I was born and raised in the Midwest, spending most of my younger life in Wisconsin. Here I became accustomed to great traditions like Green Bay Packers football. For orthopaedic surgery residency, I moved one state over to Iowa. After five years, my wife and I fell in love with the ease of living and beauty of Iowa City. It is a small college town, with a strong spirit, plenty of activities, and great schools—an ideal place to raise a family. After residency, I took a 1-year detour for a complex adult spine fellowship at Washington University in St Louis and Columbia University.
I am a Board Certified orthopaedic spine surgeon and work at the University of Iowa. The scope of my practice is broad and I treat all types of spine conditions: cervical, thoracic and lumbar. In addition to treating primary degenerative spine conditions, some areas of focus include complex thoracolumbar revision and deformity surgery.
I have been a NASS member since residency (2013). NASS is one of the few societies that offer resident memberships and allow them to get involved. NASS offers members a variety of opportunities to become engaged with advancing spine care, such as education, research, advocacy and more.
Over the last decade, most spine specialists have seen a decline in reimbursements. Unfortunately this is a national trend for all of medicine. While the NASS coding committee helps introduce new codes and provide extensive member coding education, one of the less known functions include protecting our current payments. In the context of these ever decreasing physician payments, the NASS coding committee works very hard (internally and with other spine societies) to minimize these drops in reimbursements. Relative to some other specialties, payments for spine care have remained relatively strong.
Downward payment pressure will undoubtedly continue. We are seeing unprecedented attempts by payors to not reimburse physicians properly for work performed. For example, one of the major commercial carriers announced a policy where they would no longer routinely pay for additional level spine fusions (code 22614). Luckily through the work of NASS and others, this policy was reversed.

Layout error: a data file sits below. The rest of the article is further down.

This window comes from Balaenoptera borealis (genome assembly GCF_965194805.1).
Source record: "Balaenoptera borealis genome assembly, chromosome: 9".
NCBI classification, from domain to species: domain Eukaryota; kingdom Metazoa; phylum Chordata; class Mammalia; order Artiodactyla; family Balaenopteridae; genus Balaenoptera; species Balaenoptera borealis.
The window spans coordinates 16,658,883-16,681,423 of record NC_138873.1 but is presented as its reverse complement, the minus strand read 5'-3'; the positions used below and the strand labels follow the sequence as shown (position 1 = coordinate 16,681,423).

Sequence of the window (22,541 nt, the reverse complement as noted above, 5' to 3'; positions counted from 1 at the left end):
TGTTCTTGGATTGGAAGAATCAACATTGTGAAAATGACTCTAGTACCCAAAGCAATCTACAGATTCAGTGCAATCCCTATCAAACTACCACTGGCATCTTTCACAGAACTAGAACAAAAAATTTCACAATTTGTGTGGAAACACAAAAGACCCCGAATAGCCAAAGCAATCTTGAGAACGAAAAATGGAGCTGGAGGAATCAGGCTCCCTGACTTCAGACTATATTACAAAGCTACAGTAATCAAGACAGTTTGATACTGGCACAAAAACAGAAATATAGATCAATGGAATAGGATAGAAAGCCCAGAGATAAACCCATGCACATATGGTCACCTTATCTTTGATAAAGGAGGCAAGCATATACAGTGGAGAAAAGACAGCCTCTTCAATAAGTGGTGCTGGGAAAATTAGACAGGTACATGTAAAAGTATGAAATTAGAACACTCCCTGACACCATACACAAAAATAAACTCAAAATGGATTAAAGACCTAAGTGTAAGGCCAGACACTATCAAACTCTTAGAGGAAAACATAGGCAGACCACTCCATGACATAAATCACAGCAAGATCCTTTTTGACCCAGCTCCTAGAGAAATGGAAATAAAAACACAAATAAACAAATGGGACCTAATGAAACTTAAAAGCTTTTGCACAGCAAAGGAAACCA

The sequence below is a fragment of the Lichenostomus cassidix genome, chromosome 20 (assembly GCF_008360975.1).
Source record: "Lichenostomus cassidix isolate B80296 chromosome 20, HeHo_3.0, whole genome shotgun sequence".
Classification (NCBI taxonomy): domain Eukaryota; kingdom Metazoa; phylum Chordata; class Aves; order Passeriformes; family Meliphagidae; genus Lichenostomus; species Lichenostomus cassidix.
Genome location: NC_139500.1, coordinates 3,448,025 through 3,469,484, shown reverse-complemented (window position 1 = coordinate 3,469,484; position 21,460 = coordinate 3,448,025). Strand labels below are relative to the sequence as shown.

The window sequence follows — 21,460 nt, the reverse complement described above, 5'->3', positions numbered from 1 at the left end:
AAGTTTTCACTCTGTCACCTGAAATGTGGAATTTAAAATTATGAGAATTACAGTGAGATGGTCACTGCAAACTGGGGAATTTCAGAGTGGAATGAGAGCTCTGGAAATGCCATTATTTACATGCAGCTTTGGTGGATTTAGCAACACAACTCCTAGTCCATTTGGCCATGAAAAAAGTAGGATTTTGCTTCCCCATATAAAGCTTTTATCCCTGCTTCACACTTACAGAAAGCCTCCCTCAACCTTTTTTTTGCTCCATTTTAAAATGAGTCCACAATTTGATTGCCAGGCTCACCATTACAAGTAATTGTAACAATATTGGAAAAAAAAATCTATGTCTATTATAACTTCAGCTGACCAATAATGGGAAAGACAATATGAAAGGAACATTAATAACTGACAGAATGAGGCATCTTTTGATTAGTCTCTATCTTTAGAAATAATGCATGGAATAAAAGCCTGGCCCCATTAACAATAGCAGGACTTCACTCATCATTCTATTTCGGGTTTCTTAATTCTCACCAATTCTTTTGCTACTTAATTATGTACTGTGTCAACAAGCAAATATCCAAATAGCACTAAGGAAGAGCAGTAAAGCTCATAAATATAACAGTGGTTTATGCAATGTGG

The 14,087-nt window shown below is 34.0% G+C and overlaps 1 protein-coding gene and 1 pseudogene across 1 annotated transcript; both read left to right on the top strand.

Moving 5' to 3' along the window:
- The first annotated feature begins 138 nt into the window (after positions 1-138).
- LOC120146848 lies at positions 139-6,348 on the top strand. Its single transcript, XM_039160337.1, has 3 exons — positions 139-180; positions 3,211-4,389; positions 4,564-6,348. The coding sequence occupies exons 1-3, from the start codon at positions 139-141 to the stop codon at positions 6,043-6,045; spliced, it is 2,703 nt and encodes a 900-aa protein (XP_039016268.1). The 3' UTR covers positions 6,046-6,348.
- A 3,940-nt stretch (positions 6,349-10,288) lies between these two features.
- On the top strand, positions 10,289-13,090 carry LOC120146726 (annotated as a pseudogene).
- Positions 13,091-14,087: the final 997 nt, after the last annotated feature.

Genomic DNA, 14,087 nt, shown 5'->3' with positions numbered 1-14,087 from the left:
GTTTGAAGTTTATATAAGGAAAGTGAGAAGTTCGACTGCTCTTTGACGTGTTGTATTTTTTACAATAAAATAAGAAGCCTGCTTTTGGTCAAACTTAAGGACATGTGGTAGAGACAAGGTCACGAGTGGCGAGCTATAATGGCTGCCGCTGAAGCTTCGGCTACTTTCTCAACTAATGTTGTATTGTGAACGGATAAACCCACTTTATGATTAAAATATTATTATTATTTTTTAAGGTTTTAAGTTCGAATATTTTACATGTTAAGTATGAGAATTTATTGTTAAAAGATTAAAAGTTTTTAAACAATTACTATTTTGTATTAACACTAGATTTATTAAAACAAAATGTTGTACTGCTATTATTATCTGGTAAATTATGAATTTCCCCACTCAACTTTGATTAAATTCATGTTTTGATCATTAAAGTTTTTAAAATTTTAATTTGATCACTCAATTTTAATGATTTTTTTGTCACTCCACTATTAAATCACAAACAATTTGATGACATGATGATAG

As more physicians become employed, the awareness and desire to advocate for maintenance of professional side fees will inevitably decline. Hospitals continue to make substantial margins off spine procedures, but care less about physician payments. With more and more physicians paid on RVUs (and less based on direct collections and may include hospital offsets), we cannot let this “decoupling” of RVU models from collection models break our unity in fighting to preserve fair reimbursements.
Another major challenge facing spine specialists is payment reform. Already major payors, including CMS, have begun deploying alternative payment models such as ACOs and bundled payments. Given the costly nature of spine care, these novel payment models will become increasingly important. Spine specialists must begin to educate and position themselves to perform in these new environments.
The value movement is upon us—the future of spine care involves delivering higher quality care at lower costs. In February 2019, I completed a Masters of Healthcare Delivery Science Degree at Dartmouth College. Here I was exposed to novel concepts in value-based health care. Many of the instructors and participants have been deeply involved in national health care policy setting. Unfortunately, many of these leaders do not have a deep understanding of sub-specialty care such as spine.
To influence the value movement, spine specialists need to seek local and national engagement. We need to be at the table making the decisions and proposing new policy. Through strong participation in societies like NASS, we can collectively send messages to the legislature, payors and other policymakers about the importance of preserving access to spine care. I encourage every spine practitioner to find ways to influence policy, even on the local level.
The use of social media for physician marketing and reputation building has exploded. Our practice does use social media to post approved patient stories and deploy new marketing. To maintain a professional relationship with my patients, I try to minimize personal social media use. We are carefully looking to further expand our social media footprint in the upcoming year.
Media coverage of health care is generally negative. The absolute complexity of the health care system is often underappreciated. There will always be “winners” and “losers” in our system. I have studied other health systems such as Canada, Europe and others. While they have some tremendous advantages of greater coverage (and possible access), their system also have significant drawbacks for patients and providers.
Health care has been overly politicized and many facts misconstrued. As a nation, we have undeniable issues of quality and cost containment. I am hopeful that we will continue to make small strides to improve patient care and access to healthcare while bending the cost curve.
Upon moving back to Iowa, we were fortunate to purchase a small farm on sizable acreage less than 20 minutes from the hospital. Much of my free time is spent with my family outside maintaining the land and working with our animals/crops. We alternate corn/soybeans as crops and have horses, alpacas, goats, chickens, cats and dogs. Working with heavy farm machinery (tractors/excavators) is a great after work de-stressor!